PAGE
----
‘I’m talking – just listen to me!’ Judge Rinder shouts at claimant after rude interruption

Judge Rinder questions guests about ‘confrontation’

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Judge Rinder was back in the hot seat sorting out another legal disagreement in his courtroom. This time, it was between Francesco and Henry, who were arguing over an unfinished tiling job. Francesco wanted to claim £4210 after Henry failed to complete a job to a adequate standard and caused serious damage to a gas pipe in his property. Henry – the defendant – denies damaging the gas pipe and wants to counterfeit £210 for the outstanding amount owed on the job. When discussing the circumstances of the case, Judge Rinder wanted to know whether any screaming occurred. 

Judge Rinder began: “As a result, there was a confrontation between the two of you and Henry ended up leaving. What did you say to Henry?” 

“He started screaming at me downstairs,” Francesco replied and the Judge continued: “What was he screaming at you?”

“Because he said I changed my attitude because I don’t have the money to pay him. I said what I wanted was for you to come upstairs with me and then I can show you the job. And he started screaming and screaming and screaming,” the claimant explained. 

Judge Rinder turned to Henry and asked: “Were you screaming and screaming and screaming?” 

“No Sir,” he said and Francesco jumped in: “Well, I can call all my neighbours and see who it was that was screaming? Myself.” 

“He’s gone – good riddance. However, you are very cross,” Judge Rinder commented. “You’re cross because you’ve got broken tiles, you’re crossed because it hasn’t been laid to a satisfactory standard and that would be the end of the matter as far as your legal case is concerned.

“However, three days later there were some fire doors being fitted in the building and you got a knock at the door – why were they knocking at your door Francesco?”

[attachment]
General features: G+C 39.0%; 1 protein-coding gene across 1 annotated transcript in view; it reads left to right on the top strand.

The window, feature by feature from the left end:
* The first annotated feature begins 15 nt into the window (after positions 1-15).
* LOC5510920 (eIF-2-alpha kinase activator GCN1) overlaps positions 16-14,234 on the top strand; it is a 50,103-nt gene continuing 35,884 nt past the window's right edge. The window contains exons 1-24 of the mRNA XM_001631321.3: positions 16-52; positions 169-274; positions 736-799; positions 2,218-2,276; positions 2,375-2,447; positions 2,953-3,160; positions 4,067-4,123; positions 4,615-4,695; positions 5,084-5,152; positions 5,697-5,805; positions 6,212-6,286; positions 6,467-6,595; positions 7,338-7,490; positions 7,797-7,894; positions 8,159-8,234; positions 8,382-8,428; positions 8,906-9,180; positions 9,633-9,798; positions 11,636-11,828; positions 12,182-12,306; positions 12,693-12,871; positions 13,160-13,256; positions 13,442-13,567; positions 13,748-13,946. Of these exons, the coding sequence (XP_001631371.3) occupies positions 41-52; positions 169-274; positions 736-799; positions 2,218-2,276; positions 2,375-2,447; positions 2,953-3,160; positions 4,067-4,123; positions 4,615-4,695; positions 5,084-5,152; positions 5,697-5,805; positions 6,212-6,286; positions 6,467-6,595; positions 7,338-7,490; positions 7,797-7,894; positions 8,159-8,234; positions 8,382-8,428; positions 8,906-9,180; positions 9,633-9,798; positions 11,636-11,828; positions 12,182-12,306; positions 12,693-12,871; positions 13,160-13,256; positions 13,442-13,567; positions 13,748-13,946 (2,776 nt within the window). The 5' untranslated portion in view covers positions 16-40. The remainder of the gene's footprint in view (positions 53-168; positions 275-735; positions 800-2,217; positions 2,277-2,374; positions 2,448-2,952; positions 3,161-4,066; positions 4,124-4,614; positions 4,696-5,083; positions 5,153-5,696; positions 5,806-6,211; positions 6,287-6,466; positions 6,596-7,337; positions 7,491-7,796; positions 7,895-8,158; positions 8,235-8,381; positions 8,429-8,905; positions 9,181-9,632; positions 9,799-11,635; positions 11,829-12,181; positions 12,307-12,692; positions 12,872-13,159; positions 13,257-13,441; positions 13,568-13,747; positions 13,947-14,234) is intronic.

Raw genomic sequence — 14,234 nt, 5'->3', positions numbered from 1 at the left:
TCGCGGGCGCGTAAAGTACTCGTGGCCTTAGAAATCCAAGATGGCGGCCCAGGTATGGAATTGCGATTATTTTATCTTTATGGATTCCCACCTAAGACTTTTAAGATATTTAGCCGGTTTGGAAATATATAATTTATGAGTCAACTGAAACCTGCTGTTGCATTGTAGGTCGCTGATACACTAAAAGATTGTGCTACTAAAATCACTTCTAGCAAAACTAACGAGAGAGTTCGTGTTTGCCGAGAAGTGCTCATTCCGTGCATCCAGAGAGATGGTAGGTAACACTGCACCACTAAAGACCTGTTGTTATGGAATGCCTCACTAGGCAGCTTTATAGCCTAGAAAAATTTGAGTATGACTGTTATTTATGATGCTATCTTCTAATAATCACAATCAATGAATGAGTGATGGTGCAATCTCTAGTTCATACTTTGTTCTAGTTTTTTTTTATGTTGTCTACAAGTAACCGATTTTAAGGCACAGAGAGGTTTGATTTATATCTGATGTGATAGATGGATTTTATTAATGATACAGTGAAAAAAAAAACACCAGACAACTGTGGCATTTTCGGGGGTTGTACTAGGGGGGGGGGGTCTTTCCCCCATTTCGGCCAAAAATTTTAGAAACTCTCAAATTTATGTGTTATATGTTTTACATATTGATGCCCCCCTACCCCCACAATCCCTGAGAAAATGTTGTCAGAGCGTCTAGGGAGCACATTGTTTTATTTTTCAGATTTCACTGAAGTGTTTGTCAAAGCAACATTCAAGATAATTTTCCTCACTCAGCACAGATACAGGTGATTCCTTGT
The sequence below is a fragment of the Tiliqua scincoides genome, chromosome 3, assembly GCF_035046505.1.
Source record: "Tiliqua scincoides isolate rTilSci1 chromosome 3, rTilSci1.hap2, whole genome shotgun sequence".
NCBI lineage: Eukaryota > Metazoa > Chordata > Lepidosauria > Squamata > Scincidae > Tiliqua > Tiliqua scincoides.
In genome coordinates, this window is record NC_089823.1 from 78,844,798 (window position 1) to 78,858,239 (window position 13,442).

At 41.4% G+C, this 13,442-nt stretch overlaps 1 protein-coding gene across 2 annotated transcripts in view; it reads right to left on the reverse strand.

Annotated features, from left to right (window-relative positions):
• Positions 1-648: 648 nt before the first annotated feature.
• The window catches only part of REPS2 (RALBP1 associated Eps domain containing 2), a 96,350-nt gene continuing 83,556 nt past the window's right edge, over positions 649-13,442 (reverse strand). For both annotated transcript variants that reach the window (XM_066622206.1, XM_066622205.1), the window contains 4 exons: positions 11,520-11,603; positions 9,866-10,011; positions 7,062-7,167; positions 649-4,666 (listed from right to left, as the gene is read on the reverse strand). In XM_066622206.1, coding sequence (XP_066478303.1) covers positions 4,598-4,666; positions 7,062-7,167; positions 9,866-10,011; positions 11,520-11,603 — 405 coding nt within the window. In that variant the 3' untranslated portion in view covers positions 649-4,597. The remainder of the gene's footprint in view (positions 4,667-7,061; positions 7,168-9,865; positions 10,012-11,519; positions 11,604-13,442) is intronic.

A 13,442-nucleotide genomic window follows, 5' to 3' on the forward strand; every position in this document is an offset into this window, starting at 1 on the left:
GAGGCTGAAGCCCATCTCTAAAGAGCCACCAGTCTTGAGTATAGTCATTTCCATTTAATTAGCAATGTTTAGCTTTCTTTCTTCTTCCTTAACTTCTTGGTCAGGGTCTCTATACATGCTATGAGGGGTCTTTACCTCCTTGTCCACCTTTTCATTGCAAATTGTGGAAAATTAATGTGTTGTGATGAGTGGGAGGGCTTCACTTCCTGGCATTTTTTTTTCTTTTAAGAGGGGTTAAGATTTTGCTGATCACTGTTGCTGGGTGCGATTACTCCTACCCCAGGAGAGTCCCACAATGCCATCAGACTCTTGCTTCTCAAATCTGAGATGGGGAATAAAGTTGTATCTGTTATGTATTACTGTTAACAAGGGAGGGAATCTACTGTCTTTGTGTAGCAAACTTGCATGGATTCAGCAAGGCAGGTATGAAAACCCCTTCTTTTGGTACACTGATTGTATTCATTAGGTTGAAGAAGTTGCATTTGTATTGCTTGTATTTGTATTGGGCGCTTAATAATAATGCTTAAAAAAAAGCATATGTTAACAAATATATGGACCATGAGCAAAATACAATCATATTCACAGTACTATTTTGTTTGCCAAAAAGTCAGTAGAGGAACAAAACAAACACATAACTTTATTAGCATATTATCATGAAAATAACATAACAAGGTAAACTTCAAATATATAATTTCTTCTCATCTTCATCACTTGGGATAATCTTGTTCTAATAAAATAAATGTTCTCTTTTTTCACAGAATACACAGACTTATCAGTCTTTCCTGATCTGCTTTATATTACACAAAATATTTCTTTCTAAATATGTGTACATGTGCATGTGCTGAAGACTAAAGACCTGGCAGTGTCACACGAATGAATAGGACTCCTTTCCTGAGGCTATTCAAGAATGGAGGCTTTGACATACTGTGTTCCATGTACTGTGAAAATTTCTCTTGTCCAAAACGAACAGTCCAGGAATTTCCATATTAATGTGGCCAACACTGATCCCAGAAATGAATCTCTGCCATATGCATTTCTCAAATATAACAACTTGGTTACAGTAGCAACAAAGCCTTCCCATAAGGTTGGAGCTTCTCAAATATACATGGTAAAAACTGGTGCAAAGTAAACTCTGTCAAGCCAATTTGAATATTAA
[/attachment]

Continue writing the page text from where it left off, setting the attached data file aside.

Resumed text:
“When they were removing the frame on the top of the door, they broke the gas pipe,” he said. “I called British Gas, they came and they closed the gas and changed the pipe on the top of the door. 

“In the meantime, British Gas told me they found a leak into my flat.” 

“That’s what we’re getting to!” Judge Rinder exclaimed. “They came to the house they were concerned and the concern was a leak, so they had to explore that – what did they do?” 

“They asked me if I had had any jobs done recently and I said the only job was the tiles in the hallway,” the claimant said. “Using a machine and they found the leak.” 

He went onto explain how the tiles were pulled up and they discovered a nail in the gas pipe – which he had brought along to court with him. 

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“Just to be clear, Henry, during the course of putting down the wood floor, did you use screws,” Judge Rinder asked and Henry replied: “I used screws on the floorboards sir.” 

An expert was then asked whether the nails found in the pipe were “appropriate” for the job and Peter said “ring nails” should’ve been used not “standard oval nails”. 

Henry admitted he didn’t use a metal detector but did “take a few of the floorboards up to see where the pipes ran,” as well as marking all the joists. 

He also said he returned a week later to the property to lay the tiles and if there was an issue he would’ve noticed. 

Francesco then went to speak and Judge Rinder remarked: “Be quiet – Francesco! Be quiet – Francesco!” 

“He was blind!” The claimant argued. “He said he did his search and you can see the gas -”

“I’m talking – will you listen to me?” Judge Rinder hollered. “You have submitted your case on the basis the work took place over sequential days. I’m told by Henry he came back over a period of two or three weeks. Is that correct? You’re saying he showed up every single day. What evidence do you have that is not the case?” 

Henry said it was to do with his day rate being too expensive for Francesco, but failed to provide a works diary. 

Judge Rinder airs weekdays at 2pm on ITV. 

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